The New York Times preview said it best: “There is life after the Ramones, but who knew it would be bluegrass?”
The write-up referred to Tommy Ramone’s new bluegrass duo Uncle Monk, co-fronted by Claudia Tienan. In what seems an improbable second act for the man who wrote “Blitzkrieg Bop” and “I Wanna Be Your Boyfriend,” Uncle Monk is rooted in the old-timey and bluegrass traditions. The duo’s self-titled debut album featuring 14 original songs will be issued on the indie Airday Records label, distributed by Burnside Distribution, on May 22.
“We are doing what feels natural to us,” says Ramone. “We are making use of string-band instrumentation along with alternative rock flavorings. We’re drawn to the classic simplicity of string-band music, but at the same time we are deeply involved with the aesthetics of indie music. There is a similarity between punk and old-time music — both are home-brewed as opposed to schooled. Both have earthy energy. And there is a certain cool in old-time music that is found in the best alternative artists.”
The songs of Uncle Monk run the gamut of emotions from exhilaration to sorrow, focusing on many aspects of modern existence: small-town life, coming to the big city, urban gentrification, interpersonal relationships and spiritual longings.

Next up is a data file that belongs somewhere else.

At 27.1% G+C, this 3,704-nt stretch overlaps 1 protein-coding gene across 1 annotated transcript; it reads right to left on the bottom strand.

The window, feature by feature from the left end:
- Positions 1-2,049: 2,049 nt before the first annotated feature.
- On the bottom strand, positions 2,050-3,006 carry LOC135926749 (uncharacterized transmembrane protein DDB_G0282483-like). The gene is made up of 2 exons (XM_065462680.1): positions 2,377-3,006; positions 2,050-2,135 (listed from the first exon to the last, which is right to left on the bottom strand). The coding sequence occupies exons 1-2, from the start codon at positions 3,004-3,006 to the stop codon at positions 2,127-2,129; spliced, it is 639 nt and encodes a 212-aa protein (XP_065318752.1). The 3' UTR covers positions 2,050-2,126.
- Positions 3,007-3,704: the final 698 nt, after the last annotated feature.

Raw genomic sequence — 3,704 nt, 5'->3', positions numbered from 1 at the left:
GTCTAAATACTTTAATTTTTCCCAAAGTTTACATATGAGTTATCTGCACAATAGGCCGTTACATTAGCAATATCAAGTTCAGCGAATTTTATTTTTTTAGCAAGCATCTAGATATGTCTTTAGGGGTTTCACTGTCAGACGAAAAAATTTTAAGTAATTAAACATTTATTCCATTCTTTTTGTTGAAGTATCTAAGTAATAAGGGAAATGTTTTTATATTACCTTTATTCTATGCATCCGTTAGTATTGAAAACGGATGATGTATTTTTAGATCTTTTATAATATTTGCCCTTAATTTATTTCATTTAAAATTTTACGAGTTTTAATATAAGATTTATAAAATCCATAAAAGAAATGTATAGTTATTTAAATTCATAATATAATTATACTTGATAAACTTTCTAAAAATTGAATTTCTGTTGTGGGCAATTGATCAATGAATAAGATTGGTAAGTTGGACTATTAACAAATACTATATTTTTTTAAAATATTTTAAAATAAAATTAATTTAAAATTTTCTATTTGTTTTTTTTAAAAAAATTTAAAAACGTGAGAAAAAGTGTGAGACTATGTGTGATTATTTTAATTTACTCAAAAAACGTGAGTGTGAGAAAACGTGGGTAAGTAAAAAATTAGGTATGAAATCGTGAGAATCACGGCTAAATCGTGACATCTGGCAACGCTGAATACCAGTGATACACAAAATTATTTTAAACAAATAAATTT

Tommy Ramone began his musical career as Tommy Erdelyi, an engineer at the Record Plant. Born in Budapest, Hungary, and raised in Forest Hills, Queens, N.Y., he co-founded the Ramones with Johnny, Joey and Dee Dee and participated in the birth of punk and indie-rock, working as the band’s drummer, producer and manager. He has also produced recordings by the Talking Heads, Redd Kross and the Replacements.
Claudia Tienan hails from Minneapolis, where she was part of the local music scene and came to New York to study philosophy at Hunter College. She was later a member of the Simplistics and then formed Uncle Monk with Ramone — originally as an electric jam band, and later as an acoustic duo. Her penetrating lyrics and haunting vocals add facets and dimensions to the songs. There is a yin and yang sensibility here, a touch of light and dark, of bitter and sweet, as the music of each artist complements the other’s.
Uncle Monk delivers thoughtful and measured crafting of lyrics and melodies, and is dedicated to music that inspires the heart and tingles the spine.
Time Out New York recently wrote of the band: “If we tell you that Uncle Monk is a bluegrass duo with Tommy Ramone in it, you’re bound to think of something like punkgrass or bluepunk. But [they] serve it up pretty straight — and solid. There is no doubting that Ramone’s protean experience informs Uncle Monk, but he’s no dilettante. This stuff is real.”